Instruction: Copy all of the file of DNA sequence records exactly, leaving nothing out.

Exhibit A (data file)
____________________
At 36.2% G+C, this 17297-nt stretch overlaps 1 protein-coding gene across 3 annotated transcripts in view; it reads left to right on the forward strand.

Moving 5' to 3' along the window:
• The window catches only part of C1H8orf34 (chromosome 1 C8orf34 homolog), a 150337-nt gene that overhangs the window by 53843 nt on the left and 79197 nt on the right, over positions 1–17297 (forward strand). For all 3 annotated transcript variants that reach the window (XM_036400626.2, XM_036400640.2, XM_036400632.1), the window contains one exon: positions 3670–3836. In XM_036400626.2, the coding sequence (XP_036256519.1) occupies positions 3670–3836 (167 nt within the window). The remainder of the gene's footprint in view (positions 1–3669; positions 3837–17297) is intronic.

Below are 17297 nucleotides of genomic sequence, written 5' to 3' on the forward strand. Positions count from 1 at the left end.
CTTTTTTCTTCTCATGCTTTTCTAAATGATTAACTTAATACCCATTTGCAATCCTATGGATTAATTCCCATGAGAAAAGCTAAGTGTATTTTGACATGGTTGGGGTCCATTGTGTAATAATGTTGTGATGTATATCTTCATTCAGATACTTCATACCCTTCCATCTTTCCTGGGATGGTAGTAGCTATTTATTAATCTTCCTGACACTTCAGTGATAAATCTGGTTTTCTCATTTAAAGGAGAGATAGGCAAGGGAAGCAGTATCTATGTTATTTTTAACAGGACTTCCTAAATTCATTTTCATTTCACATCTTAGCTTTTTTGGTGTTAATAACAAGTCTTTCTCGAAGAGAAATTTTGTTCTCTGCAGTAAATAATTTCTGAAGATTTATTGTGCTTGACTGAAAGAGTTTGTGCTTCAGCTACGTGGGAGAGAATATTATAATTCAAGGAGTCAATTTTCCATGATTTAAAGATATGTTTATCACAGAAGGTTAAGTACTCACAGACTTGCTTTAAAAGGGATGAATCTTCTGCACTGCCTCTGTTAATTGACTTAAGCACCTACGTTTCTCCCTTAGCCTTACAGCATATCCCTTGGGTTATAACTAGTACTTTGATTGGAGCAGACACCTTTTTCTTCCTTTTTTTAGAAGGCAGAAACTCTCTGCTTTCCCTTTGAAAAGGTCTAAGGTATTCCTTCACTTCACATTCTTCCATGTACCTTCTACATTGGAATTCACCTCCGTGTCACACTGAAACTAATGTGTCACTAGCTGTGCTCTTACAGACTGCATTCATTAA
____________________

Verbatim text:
At 36.2% G+C, this 17297-nt stretch overlaps 1 protein-coding gene across 3 annotated transcripts in view; it reads left to right on the forward strand.

Moving 5' to 3' along the window:
• The window catches only part of C1H8orf34 (chromosome 1 C8orf34 homolog), a 150337-nt gene that overhangs the window by 53843 nt on the left and 79197 nt on the right, over positions 1–17297 (forward strand). For all 3 annotated transcript variants that reach the window (XM_036400626.2, XM_036400640.2, XM_036400632.1), the window contains one exon: positions 3670–3836. In XM_036400626.2, the coding sequence (XP_036256519.1) occupies positions 3670–3836 (167 nt within the window). The remainder of the gene's footprint in view (positions 1–3669; positions 3837–17297) is intronic.

Below are 17297 nucleotides of genomic sequence, written 5' to 3' on the forward strand. Positions count from 1 at the left end.
CTTTTTTCTTCTCATGCTTTTCTAAATGATTAACTTAATACCCATTTGCAATCCTATGGATTAATTCCCATGAGAAAAGCTAAGTGTATTTTGACATGGTTGGGGTCCATTGTGTAATAATGTTGTGATGTATATCTTCATTCAGATACTTCATACCCTTCCATCTTTCCTGGGATGGTAGTAGCTATTTATTAATCTTCCTGACACTTCAGTGATAAATCTGGTTTTCTCATTTAAAGGAGAGATAGGCAAGGGAAGCAGTATCTATGTTATTTTTAACAGGACTTCCTAAATTCATTTTCATTTCACATCTTAGCTTTTTTGGTGTTAATAACAAGTCTTTCTCGAAGAGAAATTTTGTTCTCTGCAGTAAATAATTTCTGAAGATTTATTGTGCTTGACTGAAAGAGTTTGTGCTTCAGCTACGTGGGAGAGAATATTATAATTCAAGGAGTCAATTTTCCATGATTTAAAGATATGTTTATCACAGAAGGTTAAGTACTCACAGACTTGCTTTAAAAGGGATGAATCTTCTGCACTGCCTCTGTTAATTGACTTAAGCACCTACGTTTCTCCCTTAGCCTTACAGCATATCCCTTGGGTTATAACTAGTACTTTGATTGGAGCAGACACCTTTTTCTTCCTTTTTTTAGAAGGCAGAAACTCTCTGCTTTCCCTTTGAAAAGGTCTAAGGTATTCCTTCACTTCACATTCTTCCATGTACCTTCTACATTGGAATTCACCTCCGTGTCACACTGAAACTAATGTGTCACTAGCTGTGCTCTTACAGACTGCATTCATTAA